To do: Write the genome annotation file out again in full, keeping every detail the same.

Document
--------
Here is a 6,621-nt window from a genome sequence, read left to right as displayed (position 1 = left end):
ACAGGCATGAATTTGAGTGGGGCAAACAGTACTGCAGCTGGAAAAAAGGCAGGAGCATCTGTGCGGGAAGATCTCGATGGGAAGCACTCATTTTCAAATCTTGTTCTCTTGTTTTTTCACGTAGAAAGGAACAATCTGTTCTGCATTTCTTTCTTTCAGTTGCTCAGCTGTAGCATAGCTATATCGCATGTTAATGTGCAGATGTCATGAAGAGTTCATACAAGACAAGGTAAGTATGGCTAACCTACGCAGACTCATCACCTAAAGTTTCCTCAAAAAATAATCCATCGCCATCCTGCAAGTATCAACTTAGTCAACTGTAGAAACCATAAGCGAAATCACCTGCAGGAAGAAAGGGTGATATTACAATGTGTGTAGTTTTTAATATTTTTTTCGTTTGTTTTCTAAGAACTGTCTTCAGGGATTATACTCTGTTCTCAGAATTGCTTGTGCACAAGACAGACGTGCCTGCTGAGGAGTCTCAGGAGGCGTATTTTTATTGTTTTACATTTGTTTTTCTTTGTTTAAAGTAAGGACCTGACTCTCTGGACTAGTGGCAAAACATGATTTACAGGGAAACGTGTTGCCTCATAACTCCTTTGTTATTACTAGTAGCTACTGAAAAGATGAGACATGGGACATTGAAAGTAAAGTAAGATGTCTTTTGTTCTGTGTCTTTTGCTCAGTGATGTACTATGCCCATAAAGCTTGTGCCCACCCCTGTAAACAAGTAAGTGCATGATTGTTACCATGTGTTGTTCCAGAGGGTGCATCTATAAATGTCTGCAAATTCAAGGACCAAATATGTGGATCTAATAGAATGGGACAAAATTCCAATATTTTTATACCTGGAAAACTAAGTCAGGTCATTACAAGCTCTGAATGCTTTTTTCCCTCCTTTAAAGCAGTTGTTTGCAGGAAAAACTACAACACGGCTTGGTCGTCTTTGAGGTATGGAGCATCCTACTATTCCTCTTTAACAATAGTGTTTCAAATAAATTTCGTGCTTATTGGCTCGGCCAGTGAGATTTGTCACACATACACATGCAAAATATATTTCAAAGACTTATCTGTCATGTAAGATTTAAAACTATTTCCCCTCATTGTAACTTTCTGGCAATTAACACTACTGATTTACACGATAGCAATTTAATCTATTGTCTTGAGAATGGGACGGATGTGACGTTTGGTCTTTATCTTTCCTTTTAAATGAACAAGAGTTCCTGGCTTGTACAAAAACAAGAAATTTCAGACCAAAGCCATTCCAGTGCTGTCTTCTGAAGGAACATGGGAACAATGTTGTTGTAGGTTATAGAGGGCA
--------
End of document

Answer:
Here is a 6,621-nt window from a genome sequence, read left to right as displayed (position 1 = left end):
ACAGGCATGAATTTGAGTGGGGCAAACAGTACTGCAGCTGGAAAAAAGGCAGGAGCATCTGTGCGGGAAGATCTCGATGGGAAGCACTCATTTTCAAATCTTGTTCTCTTGTTTTTTCACGTAGAAAGGAACAATCTGTTCTGCATTTCTTTCTTTCAGTTGCTCAGCTGTAGCATAGCTATATCGCATGTTAATGTGCAGATGTCATGAAGAGTTCATACAAGACAAGGTAAGTATGGCTAACCTACGCAGACTCATCACCTAAAGTTTCCTCAAAAAATAATCCATCGCCATCCTGCAAGTATCAACTTAGTCAACTGTAGAAACCATAAGCGAAATCACCTGCAGGAAGAAAGGGTGATATTACAATGTGTGTAGTTTTTAATATTTTTTTCGTTTGTTTTCTAAGAACTGTCTTCAGGGATTATACTCTGTTCTCAGAATTGCTTGTGCACAAGACAGACGTGCCTGCTGAGGAGTCTCAGGAGGCGTATTTTTATTGTTTTACATTTGTTTTTCTTTGTTTAAAGTAAGGACCTGACTCTCTGGACTAGTGGCAAAACATGATTTACAGGGAAACGTGTTGCCTCATAACTCCTTTGTTATTACTAGTAGCTACTGAAAAGATGAGACATGGGACATTGAAAGTAAAGTAAGATGTCTTTTGTTCTGTGTCTTTTGCTCAGTGATGTACTATGCCCATAAAGCTTGTGCCCACCCCTGTAAACAAGTAAGTGCATGATTGTTACCATGTGTTGTTCCAGAGGGTGCATCTATAAATGTCTGCAAATTCAAGGACCAAATATGTGGATCTAATAGAATGGGACAAAATTCCAATATTTTTATACCTGGAAAACTAAGTCAGGTCATTACAAGCTCTGAATGCTTTTTTCCCTCCTTTAAAGCAGTTGTTTGCAGGAAAAACTACAACACGGCTTGGTCGTCTTTGAGGTATGGAGCATCCTACTATTCCTCTTTAACAATAGTGTTTCAAATAAATTTCGTGCTTATTGGCTCGGCCAGTGAGATTTGTCACACATACACATGCAAAATATATTTCAAAGACTTATCTGTCATGTAAGATTTAAAACTATTTCCCCTCATTGTAACTTTCTGGCAATTAACACTACTGATTTACACGATAGCAATTTAATCTATTGTCTTGAGAATGGGACGGATGTGACGTTTGGTCTTTATCTTTCCTTTTAAATGAACAAGAGTTCCTGGCTTGTACAAAAACAAGAAATTTCAGACCAAAGCCATTCCAGTGCTGTCTTCTGAAGGAACATGGGAACAATGTTGTTGTAGGTTATAGAGGGCA